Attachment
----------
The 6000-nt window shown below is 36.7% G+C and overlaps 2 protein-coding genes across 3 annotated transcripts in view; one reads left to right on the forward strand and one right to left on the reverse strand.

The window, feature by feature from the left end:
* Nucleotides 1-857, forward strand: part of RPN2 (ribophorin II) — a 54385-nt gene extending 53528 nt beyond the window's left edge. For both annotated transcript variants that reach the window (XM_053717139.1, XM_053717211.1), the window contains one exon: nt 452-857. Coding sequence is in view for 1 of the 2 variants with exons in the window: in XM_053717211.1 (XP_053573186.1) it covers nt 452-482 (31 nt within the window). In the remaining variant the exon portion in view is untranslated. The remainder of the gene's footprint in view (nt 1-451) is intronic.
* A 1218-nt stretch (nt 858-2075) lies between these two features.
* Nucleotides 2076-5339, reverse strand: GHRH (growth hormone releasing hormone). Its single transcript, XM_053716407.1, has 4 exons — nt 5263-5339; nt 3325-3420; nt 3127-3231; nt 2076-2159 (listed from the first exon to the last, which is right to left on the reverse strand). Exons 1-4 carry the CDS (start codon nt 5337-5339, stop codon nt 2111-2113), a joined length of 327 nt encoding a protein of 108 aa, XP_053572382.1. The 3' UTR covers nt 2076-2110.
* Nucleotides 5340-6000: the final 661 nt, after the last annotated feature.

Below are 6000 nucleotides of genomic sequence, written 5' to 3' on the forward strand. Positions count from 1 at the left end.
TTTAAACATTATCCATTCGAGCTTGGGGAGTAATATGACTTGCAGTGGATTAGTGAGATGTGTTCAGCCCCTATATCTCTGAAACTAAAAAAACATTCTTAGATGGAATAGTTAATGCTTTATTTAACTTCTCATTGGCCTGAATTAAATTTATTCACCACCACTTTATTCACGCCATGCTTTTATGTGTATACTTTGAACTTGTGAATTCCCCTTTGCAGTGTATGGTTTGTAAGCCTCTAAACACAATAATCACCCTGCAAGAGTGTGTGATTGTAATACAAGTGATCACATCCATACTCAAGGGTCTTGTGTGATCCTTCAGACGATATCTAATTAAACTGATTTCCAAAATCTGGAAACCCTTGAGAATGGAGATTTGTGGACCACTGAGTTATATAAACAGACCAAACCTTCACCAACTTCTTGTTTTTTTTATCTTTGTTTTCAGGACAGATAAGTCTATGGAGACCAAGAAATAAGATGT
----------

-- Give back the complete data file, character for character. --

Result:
The 6000-nt window shown below is 36.7% G+C and overlaps 2 protein-coding genes across 3 annotated transcripts in view; one reads left to right on the forward strand and one right to left on the reverse strand.

The window, feature by feature from the left end:
* Nucleotides 1-857, forward strand: part of RPN2 (ribophorin II) — a 54385-nt gene extending 53528 nt beyond the window's left edge. For both annotated transcript variants that reach the window (XM_053717139.1, XM_053717211.1), the window contains one exon: nt 452-857. Coding sequence is in view for 1 of the 2 variants with exons in the window: in XM_053717211.1 (XP_053573186.1) it covers nt 452-482 (31 nt within the window). In the remaining variant the exon portion in view is untranslated. The remainder of the gene's footprint in view (nt 1-451) is intronic.
* A 1218-nt stretch (nt 858-2075) lies between these two features.
* Nucleotides 2076-5339, reverse strand: GHRH (growth hormone releasing hormone). Its single transcript, XM_053716407.1, has 4 exons — nt 5263-5339; nt 3325-3420; nt 3127-3231; nt 2076-2159 (listed from the first exon to the last, which is right to left on the reverse strand). Exons 1-4 carry the CDS (start codon nt 5337-5339, stop codon nt 2111-2113), a joined length of 327 nt encoding a protein of 108 aa, XP_053572382.1. The 3' UTR covers nt 2076-2110.
* Nucleotides 5340-6000: the final 661 nt, after the last annotated feature.

Below are 6000 nucleotides of genomic sequence, written 5' to 3' on the forward strand. Positions count from 1 at the left end.
TTTAAACATTATCCATTCGAGCTTGGGGAGTAATATGACTTGCAGTGGATTAGTGAGATGTGTTCAGCCCCTATATCTCTGAAACTAAAAAAACATTCTTAGATGGAATAGTTAATGCTTTATTTAACTTCTCATTGGCCTGAATTAAATTTATTCACCACCACTTTATTCACGCCATGCTTTTATGTGTATACTTTGAACTTGTGAATTCCCCTTTGCAGTGTATGGTTTGTAAGCCTCTAAACACAATAATCACCCTGCAAGAGTGTGTGATTGTAATACAAGTGATCACATCCATACTCAAGGGTCTTGTGTGATCCTTCAGACGATATCTAATTAAACTGATTTCCAAAATCTGGAAACCCTTGAGAATGGAGATTTGTGGACCACTGAGTTATATAAACAGACCAAACCTTCACCAACTTCTTGTTTTTTTTATCTTTGTTTTCAGGACAGATAAGTCTATGGAGACCAAGAAATAAGATGT